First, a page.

Syria (MNN) — After weeks of gunfire and bombings, the United Nations has finally admitted that the three-week-old ceasefire in Syria may not be holding up, reports AFP News.
The U.N. will continue to send in observers, but the admission of a failed truce is just one more confirmation that the situation in Syria is not going away any time soon. In the meantime, refugees will continue to pile up in bordering countries, creating another large-scale crisis outside of Syria.
The refugee crisis has become a serious problem for neighboring countries. Frightened Syrians with nowhere else to go are desperately looking for help, but many organizations are not able to keep up with even basic needs.
Baptist Global Response has been sending aid through on-ground Christian partners for several months, but so few believers have helped with the funding, the ministry has had to turn down many refugees in serious need of help.
"We're looking at $400,000-500,000 in terms of need. We've already funded a lot of that, but we're looking at very, very low responses coming from folks in the United States," notes BGR's Jeff Palmer.
The humanitarian crisis is alarming, so why the silence from many would-be donors? Palmer has a few theories.
"Some situations, disasters, or refugee dilemmas will have a high profile, or they'll be in a place that people have a certain heart string attached to it, and they'll give to it. In other places, maybe there's a negative image of what's going on or from that area of the world, and so people don't respond to it as well."
Palmer adds, "Part of it is may be a negative opinion of that part of the world. …But the reality is, these are people who are fleeing their homes and fleeing their countries, walking across borders with what they can carry in their hands, and they just need the basics: food, water, shelter, clothing."
Due to a lull in funding, BGR has only been able to fund about half of the requests they've received. In a border project BGR just approved last week, there was a request for $140,000 in aid. BGR could only fund half of it. The results of that literally will mean turning people away who need just the very basics.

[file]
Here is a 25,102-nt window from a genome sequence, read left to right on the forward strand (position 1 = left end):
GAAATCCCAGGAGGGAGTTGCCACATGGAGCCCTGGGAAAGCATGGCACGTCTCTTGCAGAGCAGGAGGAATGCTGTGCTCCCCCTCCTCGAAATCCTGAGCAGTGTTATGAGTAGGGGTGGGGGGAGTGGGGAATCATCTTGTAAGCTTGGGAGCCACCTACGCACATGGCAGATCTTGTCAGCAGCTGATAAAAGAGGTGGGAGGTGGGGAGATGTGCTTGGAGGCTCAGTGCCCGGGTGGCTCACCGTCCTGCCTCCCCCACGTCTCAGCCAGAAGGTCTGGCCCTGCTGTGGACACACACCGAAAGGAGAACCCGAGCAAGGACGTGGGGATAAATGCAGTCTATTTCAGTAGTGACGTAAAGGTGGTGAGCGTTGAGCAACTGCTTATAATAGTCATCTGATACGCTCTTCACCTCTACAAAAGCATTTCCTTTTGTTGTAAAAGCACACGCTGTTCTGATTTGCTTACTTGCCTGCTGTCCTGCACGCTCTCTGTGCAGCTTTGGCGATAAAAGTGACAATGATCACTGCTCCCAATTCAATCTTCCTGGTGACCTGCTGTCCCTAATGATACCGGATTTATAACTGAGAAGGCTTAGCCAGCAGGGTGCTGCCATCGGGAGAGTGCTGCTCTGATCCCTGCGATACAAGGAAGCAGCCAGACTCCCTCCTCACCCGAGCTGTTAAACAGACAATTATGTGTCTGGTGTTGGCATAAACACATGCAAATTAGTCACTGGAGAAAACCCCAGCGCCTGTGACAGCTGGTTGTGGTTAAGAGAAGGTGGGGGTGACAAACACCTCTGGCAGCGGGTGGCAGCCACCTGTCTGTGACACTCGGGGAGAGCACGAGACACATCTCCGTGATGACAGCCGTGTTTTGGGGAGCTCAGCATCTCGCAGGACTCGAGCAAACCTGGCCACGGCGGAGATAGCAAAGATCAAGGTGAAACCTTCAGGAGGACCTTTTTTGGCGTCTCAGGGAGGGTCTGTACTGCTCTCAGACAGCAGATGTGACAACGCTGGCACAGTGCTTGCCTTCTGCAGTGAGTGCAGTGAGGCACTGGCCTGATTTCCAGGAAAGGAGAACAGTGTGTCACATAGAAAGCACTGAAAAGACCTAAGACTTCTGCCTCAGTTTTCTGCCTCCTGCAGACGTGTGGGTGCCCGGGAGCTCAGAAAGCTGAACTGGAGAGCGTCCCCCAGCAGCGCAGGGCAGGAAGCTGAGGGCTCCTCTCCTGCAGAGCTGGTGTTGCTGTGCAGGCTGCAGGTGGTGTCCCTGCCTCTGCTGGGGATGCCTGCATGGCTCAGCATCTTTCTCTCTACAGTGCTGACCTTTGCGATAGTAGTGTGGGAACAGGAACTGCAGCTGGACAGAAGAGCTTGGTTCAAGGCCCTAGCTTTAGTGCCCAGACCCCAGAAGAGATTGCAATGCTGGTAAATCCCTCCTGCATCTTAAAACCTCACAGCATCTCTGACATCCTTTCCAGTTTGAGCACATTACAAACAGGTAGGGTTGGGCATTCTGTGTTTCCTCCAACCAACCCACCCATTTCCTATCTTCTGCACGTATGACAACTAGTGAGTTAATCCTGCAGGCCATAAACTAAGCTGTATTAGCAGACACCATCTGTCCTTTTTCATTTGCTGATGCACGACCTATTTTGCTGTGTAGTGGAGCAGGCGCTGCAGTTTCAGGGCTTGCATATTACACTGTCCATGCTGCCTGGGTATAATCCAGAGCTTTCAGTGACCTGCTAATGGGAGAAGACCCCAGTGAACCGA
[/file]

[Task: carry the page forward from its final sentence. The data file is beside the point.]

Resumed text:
Palmer says they have just gotten another $140,000 request from another country. "I'm not sure exactly what we'll be able to do for that one."
The lack of response from believers who know about the crisis is unfortunate for a variety of reasons, especially considering how well-equipped BGR partners would be to respond, if only they had the funding. All of BGR's partners are local believers with significant expertise.
"They have a heart for helping people of course in their physical needs, but they have a heart also for sharing the hope that's in Christ," says Palmer. He adds, "They're able to just, in the midst of the crisis, share words of hope, encouragement, and words of testimony with folks who are fleeing."
They can't share that hope with refugees, though, if they can't first meet basic physical needs.
When asked if the donation lull had something to do with donor fatigue, Palmer said he thought it unlikely, suggesting it may have more to do with the longevity of the Syrian violence and the general stereotypes of that part of the world. But BGR is calling on believers to reconsider.
"Whatever your views of the situation, or whatever your thoughts of that part of the world, put that out of your mind and think about these as real people with real needs. That's the sad part about not having the amount of funds that we need to respond to them. It doesn't matter whether they're red, white, black, blue, Muslim, Christian, Buddhist or whatever. If people are suffering, we should be responding."
There are still plenty of needs to be met, and you can assist with them. To provide financial support, click here and give to BGR's Disaster Response Fund or the World Hunger Fund.